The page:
Bremer and Di Maria are set to play, while Dusan Vlahovic will be called up late and will be a bench option at most. The simplest solution would be the same setup as against PSG, with the former Torino ace at the back. The manager hinted at some changes, which could involve Fagioli and Miretti and most likely a change of scheme as the only other alternatives are in different roles.

likely alignment

3-5-1-1: Szczesny; Danilo, Bremer, Alex Sandro; Square, Fagioli. Locatelli, Rabiot, Kostic; Miretti; Property of.

Absences:

Pogba (meniscus tear), De Sciglio (thigh strain), Kaio Jorge (patellar tendon tear), Aké (malleolus fracture).

Inter have managed to do what Juventus dreamed of doing after their early problems, which is to get back to almost elite levels by tightening the screws and not doing anything too drastic. They have looked like the same ones from last season in the last month. While thrashing the bottom teams in Serie A is par for the course, what they have achieved in the Champions League, with some help from Barcelona, ​​is absolutely impressive.

Their early defeats were disconcerting for a team with so many certainties to fall back on, and the problems turned out to be mostly mental. A misstep can happen here and there when you meet in-form opponents, but experiencing five stumbles in seven rounds, albeit against strong sides, was appalling. It couldn’t possibly last, and in fact it didn’t, although it may have already cost them the Scudetto. Regaining eight points from this version of Napoli is hard to conceive of, but the season is still reasonably young. They have achieved four consecutive domestic wins, the best against Fiorentina in a dramatic finish and the most comfortable against Sampdoria. They also overcame Sassuolo and Salernitana, which were no walk in the park.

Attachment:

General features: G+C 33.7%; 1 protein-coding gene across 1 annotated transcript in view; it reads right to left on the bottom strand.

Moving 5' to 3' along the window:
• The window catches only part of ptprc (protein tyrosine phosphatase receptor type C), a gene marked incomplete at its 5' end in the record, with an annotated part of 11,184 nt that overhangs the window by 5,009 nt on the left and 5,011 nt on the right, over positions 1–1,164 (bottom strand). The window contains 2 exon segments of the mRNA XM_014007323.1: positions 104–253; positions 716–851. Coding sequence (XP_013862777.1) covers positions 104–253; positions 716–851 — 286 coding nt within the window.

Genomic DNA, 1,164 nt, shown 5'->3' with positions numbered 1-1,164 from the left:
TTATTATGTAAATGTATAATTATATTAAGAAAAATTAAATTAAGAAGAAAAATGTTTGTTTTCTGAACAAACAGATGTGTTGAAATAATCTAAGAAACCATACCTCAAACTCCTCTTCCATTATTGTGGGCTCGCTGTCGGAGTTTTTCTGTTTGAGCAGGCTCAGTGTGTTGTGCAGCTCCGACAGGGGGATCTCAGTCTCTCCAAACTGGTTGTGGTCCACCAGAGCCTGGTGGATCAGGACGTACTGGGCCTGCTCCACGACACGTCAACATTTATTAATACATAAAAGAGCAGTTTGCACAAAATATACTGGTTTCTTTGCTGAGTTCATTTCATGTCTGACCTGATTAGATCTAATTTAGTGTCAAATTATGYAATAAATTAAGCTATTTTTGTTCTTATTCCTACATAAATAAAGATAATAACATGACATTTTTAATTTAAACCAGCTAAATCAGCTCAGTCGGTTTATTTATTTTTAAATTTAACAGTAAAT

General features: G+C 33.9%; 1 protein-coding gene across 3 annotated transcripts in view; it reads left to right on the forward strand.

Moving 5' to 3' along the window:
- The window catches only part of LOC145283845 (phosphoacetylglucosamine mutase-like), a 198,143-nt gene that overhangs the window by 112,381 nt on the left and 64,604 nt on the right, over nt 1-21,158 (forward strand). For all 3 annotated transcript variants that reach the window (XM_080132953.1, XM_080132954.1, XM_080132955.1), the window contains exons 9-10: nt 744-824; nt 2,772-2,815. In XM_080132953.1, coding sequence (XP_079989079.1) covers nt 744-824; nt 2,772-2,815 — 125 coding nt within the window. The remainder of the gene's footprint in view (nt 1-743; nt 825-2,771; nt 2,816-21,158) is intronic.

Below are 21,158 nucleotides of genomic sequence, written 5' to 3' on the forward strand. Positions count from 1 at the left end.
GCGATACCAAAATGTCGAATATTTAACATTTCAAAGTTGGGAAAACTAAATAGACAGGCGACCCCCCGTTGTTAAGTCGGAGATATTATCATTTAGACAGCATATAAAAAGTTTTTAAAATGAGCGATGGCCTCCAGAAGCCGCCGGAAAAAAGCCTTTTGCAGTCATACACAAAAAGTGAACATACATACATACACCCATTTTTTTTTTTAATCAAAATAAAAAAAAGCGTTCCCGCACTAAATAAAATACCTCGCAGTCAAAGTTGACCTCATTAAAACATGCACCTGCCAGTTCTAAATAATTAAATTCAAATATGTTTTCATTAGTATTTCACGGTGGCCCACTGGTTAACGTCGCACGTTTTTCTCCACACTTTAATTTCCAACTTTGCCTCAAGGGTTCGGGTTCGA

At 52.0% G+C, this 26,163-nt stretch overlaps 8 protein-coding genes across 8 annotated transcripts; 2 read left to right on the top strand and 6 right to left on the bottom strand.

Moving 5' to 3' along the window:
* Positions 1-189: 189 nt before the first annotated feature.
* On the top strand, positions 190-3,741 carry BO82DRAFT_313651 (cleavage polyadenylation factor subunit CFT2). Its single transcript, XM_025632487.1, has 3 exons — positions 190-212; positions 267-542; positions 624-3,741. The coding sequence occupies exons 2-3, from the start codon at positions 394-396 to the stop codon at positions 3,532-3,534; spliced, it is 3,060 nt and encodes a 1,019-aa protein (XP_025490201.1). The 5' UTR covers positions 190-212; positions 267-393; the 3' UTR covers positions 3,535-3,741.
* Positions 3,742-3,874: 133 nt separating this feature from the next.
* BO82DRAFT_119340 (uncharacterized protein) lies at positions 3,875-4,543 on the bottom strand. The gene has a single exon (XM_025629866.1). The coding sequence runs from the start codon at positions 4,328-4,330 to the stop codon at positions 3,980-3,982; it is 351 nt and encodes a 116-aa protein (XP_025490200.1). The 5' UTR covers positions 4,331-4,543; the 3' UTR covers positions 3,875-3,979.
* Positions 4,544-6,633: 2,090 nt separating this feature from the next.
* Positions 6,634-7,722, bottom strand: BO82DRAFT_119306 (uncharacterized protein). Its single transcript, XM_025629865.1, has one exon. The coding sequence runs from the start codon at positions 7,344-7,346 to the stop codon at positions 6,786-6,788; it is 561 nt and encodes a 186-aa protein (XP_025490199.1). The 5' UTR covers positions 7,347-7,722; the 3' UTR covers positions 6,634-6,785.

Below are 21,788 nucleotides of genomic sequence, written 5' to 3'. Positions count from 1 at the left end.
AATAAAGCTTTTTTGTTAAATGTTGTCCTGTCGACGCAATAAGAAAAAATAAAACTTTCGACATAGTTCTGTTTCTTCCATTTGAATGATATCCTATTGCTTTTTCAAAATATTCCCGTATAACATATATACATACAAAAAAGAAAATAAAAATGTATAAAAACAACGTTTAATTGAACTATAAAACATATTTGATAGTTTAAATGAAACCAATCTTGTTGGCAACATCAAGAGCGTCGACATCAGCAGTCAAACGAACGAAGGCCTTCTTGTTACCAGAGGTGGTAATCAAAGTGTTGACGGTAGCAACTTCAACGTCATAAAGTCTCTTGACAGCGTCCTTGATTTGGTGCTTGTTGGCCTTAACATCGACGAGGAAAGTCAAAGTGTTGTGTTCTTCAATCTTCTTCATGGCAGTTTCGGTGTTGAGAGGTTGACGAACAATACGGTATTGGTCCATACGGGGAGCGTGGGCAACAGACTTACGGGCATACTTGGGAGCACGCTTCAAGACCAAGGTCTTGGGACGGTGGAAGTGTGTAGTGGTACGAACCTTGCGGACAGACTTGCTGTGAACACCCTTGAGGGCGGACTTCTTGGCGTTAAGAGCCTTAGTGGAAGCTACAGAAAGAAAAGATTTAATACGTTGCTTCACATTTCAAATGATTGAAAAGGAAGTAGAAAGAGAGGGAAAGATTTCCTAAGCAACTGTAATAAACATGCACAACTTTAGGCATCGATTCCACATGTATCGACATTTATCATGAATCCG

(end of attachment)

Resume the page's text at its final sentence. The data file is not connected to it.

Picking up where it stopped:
They got rid of the lapses and lack of cohesion that hindered them beforehand, and their best players returned to normal. Lautaro Martínez came out of a goalscoring drought, Nicolò Barella was furious again and the defense improved, although it is still not completely superb. They will surely continue to improve once Romelu Lukaku and Marcelo Brozovic are fully back. The two injuries rocked the boat initially, but eventually found a new footing.

The way they dealt with the absence of their key player in midfield has been Simone Inzaghi’s biggest contribution to date. They signed a promising young MP in the summer, Kristjan Asllani, but hadn’t used him from the start, so he flopped when he was first called up during his streak. The coach called on experience, moving Hakan Calhanoglu to a deep-lying playmaker – something he’s probably destined to do in the later stages of his career as he’s not the fastest cat – and started Henrikh Mkhitaryan, who He became a complete player. in his seasons in Rome. They have a lot of technique and cunning in the role now, and they haven’t had much trouble defensively as Barella can run for three guys, and the other two aren’t far behind either, plus the 3-5-2 is naturally strong.